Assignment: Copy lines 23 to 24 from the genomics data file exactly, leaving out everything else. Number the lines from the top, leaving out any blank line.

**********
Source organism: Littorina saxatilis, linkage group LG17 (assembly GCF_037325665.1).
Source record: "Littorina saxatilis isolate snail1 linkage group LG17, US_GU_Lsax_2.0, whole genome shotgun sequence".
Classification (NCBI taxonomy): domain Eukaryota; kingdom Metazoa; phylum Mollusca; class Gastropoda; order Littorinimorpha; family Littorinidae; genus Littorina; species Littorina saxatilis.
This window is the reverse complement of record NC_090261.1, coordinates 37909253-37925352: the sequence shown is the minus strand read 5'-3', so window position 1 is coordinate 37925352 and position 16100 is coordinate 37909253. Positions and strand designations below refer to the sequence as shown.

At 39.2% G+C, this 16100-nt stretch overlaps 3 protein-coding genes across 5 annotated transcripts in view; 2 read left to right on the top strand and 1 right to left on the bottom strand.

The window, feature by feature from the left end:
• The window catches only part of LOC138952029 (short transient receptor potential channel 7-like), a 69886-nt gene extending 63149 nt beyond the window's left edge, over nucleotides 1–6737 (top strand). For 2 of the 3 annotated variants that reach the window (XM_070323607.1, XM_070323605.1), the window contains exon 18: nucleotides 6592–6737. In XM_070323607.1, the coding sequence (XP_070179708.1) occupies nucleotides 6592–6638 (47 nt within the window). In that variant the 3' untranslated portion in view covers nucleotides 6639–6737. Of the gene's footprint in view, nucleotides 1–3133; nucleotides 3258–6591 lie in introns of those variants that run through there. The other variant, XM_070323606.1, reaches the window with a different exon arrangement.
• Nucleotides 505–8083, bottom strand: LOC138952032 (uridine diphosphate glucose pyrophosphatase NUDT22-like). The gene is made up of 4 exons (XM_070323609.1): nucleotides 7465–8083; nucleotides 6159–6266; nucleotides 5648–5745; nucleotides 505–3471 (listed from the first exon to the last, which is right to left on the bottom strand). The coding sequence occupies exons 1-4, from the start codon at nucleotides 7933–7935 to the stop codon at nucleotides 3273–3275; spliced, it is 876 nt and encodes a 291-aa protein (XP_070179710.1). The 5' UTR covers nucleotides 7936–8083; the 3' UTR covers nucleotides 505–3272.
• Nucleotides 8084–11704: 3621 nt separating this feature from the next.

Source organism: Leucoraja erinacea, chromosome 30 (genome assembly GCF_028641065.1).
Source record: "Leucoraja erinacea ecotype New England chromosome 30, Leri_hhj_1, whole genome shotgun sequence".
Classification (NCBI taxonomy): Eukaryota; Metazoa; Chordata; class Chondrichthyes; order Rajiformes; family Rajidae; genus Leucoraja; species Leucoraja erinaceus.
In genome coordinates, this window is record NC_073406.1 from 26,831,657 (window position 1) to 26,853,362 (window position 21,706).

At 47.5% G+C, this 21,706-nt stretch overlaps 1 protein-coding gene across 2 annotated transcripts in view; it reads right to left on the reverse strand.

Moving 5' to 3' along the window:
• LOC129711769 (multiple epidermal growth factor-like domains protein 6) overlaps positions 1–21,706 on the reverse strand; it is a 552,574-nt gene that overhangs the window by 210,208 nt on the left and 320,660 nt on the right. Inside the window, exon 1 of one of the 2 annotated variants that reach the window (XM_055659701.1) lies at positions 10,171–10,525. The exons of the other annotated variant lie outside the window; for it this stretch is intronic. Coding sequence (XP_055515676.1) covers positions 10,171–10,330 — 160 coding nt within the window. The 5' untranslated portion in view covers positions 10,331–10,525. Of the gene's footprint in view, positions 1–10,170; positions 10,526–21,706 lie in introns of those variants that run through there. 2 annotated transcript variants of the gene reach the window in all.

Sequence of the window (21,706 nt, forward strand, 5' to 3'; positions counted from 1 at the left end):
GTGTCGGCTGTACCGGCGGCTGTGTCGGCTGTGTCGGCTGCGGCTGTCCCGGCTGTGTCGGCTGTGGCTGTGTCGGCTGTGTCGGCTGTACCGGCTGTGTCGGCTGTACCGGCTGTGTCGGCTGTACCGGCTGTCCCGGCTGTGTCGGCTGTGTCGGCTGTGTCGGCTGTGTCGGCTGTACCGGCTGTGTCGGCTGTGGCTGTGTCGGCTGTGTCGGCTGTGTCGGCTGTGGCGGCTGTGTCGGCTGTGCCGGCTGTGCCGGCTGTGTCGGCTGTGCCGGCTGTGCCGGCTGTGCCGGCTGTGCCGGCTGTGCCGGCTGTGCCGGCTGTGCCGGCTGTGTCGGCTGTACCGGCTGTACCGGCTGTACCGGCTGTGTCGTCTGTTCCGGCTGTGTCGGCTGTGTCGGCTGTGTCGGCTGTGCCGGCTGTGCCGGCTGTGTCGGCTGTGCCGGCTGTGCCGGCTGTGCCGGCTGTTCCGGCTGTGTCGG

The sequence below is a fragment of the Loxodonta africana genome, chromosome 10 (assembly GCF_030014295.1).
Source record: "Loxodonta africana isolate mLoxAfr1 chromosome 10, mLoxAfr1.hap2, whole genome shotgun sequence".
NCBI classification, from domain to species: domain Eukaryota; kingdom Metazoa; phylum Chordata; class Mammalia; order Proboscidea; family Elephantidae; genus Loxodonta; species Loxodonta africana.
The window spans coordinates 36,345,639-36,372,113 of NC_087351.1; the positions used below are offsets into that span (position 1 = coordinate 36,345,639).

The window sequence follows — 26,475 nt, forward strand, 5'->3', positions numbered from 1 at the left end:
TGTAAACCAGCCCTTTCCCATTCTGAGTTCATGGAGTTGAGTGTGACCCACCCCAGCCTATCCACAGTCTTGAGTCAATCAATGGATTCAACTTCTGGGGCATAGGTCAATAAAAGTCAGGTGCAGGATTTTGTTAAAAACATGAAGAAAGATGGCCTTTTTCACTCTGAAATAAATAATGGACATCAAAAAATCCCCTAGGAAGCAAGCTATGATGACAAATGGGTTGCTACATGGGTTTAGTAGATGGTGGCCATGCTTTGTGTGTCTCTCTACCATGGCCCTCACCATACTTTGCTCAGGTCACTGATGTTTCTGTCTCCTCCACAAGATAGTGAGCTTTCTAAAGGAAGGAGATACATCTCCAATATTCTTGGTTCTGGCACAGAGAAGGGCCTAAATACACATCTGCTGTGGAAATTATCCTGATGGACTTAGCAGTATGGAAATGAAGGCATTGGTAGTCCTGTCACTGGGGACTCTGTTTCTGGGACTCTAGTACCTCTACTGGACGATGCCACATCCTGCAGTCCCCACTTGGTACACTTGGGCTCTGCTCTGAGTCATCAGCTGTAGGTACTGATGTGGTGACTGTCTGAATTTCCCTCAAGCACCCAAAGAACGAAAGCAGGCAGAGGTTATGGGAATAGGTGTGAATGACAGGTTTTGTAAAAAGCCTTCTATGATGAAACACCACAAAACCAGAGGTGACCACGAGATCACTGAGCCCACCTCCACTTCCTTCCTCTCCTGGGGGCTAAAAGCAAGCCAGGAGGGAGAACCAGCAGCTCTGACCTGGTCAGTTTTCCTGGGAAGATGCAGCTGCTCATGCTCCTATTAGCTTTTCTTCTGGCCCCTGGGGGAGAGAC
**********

The window sequence follows — 26,475 nt, forward strand, 5'->3', positions numbered from 1 at the left end:
TGTAAACCAGCCCTTTCCCATTCTGAGTTCATGGAGTTGAGTGTGACCCACCCCAGCCTATCCACAGTCTTGAGTCAATCAATGGATTCAACTTCTGGGGCATAGGTCAATAAAAGTCAGGTGCAGGATTTTGTTAAAAACATGAAGAAAGATGGCCTTTTTCACTCTGAAATAAATAATGGACATCAAAAAATCCCCTAGGAAGCAAGCTATGATGACAAATGGGTTGCTACATGGGTTTAGTAGATGGTGGCCATGCTTTGTGTGTCTCTCTACCATGGCCCTCACCATACTTTGCTCAGGTCACTGATGTTTCTGTCTCCTCCACAAGATAGTGAGCTTTCTAAAGGAAGGAGATACATCTCCAATATTCTTGGTTCTGGCACAGAGAAGGGCCTAAATACACATCTGCTGTGGAAATTATCCTGATGGACTTAGCAGTATGGAAATGAAGGCATTGGTAGTCCTGTCACTGGGGACTCTGTTTCTGGGACTCTAGTACCTCTACTGGACGATGCCACATCCTGCAGTCCCCACTTGGTACACTTGGGCTCTGCTCTGAGTCATCAGCTGTAGGTACTGATGTGGTGACTGTCTGAATTTCCCTCAAGCACCCAAAGAACGAAAGCAGGCAGAGGTTATGGGAATAGGTGTGAATGACAGGTTTTGTAAAAAGCCTTCTATGATGAAACACCACAAAACCAGAGGTGACCACGAGATCACTGAGCCCACCTCCACTTCCTTCCTCTCCTGGGGGCTAAAAGCAAGCCAGGAGGGAGAACCAGCAGCTCTGACCTGGTCAGTTTTCCTGGGAAGATGCAGCTGCTCATGCTCCTATTAGCTTTTCTTCTGGCCCCTGGGGGAGAGAC